Land reform is progressing slowly in SA because of a lack of comprehensive systems in the Department of Rural Development and Land Reform and the fact that deeds and other records do not say which race owns what land.
This is according to Rural Development and Land Reform Minister Gugile Nkwinti‚ who also said during a media briefing on Friday (22 February) that an initial ban on foreigners owning land in SA related only to agriculture for the time being.
"A major problem with the slow progress is the lack of systems. We need systems and I have instructed the (land reform) department to put them in place‚" he said.
Nkwinti said he initially had not been able to tell how much of the R6bn that the government had paid for land restitution could be translated into hectares. He said the systems showed that this came to about 230‚000ha.
"But we have been told that our systems and research was so weak that people have been left out (of the land restitution process)‚" he said.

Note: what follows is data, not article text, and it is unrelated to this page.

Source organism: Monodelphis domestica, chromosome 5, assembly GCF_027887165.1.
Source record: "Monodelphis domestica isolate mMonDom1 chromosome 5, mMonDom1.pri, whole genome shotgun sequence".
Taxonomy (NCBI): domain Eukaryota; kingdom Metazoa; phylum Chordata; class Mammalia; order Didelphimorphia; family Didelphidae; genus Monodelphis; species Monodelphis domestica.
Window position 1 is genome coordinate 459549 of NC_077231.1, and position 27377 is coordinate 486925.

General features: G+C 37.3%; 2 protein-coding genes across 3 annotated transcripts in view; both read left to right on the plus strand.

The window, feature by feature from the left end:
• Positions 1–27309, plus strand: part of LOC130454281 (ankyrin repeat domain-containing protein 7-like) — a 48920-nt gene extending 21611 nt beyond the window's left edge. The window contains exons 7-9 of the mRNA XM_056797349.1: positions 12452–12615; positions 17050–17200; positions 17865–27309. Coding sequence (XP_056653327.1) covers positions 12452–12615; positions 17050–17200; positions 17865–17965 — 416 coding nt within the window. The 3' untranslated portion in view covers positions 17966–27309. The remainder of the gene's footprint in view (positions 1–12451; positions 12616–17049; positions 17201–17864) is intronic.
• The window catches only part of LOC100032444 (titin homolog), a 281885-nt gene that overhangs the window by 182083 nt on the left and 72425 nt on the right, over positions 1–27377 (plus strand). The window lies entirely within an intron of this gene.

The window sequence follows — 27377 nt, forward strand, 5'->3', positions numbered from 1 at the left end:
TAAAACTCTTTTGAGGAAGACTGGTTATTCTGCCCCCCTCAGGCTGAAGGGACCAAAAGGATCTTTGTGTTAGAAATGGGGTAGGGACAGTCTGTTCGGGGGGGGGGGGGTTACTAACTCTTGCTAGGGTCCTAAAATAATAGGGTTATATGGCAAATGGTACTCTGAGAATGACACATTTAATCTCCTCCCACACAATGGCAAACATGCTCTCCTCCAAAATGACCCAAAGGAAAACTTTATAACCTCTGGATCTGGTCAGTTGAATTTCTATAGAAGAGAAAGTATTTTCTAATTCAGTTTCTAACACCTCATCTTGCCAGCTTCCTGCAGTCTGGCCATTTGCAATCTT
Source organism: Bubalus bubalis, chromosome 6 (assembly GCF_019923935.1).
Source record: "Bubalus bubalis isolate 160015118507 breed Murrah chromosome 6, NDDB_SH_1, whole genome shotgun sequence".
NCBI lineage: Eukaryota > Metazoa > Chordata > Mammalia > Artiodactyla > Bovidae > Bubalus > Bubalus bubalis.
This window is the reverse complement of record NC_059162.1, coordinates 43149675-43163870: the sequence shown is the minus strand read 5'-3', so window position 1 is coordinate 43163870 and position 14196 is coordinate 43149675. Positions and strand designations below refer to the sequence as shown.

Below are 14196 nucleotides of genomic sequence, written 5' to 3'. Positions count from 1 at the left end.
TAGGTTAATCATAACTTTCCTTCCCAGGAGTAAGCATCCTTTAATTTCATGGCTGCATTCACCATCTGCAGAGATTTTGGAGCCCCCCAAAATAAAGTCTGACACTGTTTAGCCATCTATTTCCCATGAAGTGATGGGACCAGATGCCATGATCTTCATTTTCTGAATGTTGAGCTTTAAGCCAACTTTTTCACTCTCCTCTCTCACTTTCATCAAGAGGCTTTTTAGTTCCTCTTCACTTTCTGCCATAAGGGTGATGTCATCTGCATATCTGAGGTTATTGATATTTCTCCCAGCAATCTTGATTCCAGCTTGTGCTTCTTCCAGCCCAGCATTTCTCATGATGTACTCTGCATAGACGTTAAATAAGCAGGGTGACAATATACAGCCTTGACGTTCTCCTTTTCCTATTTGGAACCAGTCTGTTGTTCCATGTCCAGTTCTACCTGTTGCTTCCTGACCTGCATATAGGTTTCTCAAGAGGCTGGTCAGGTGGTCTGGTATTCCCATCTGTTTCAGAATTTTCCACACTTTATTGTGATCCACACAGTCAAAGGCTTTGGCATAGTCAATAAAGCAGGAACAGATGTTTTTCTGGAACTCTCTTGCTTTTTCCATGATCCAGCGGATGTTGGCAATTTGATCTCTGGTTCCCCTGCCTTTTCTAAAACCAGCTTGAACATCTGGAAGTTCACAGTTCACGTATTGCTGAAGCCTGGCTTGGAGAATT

The minister said some of the assumptions on which the original land restitution policy had been based were flawed. "We were shocked when people came to us and said they did not want the land but rather wanted cash instead‚" he said.
Nkwinti also said that when his department examined land title deeds it had to liaise with other departments such as home affairs and trade and industry to determine whether a piece of land was owned by someone of a particular race or a foreigner.
"As apartheid had been based on race‚ so the land reform process also needed to be based on race‚" he said. "We have an historical obligation to do so."
As far as the debate around foreign ownership of land was concerned‚ Nkwinti said this‚ for the time being‚ mainly related to SA's 82m hectares of agricultural land‚ of which about 1% was owned by foreigners.
"So when we talk about land owned by foreign nationals‚ we're talking about agricultural land‚" he said.
Nkwinti said the newly established Land Commission would deal with all land use and ownership‚ including land owned by foreigners. He said the government had explained its policy on foreign ownership to the German government and representatives of the European Union "and they understood it".
The minister said the government would also explain its land policy to ambassadors of all other countries.
via I-Net Bridge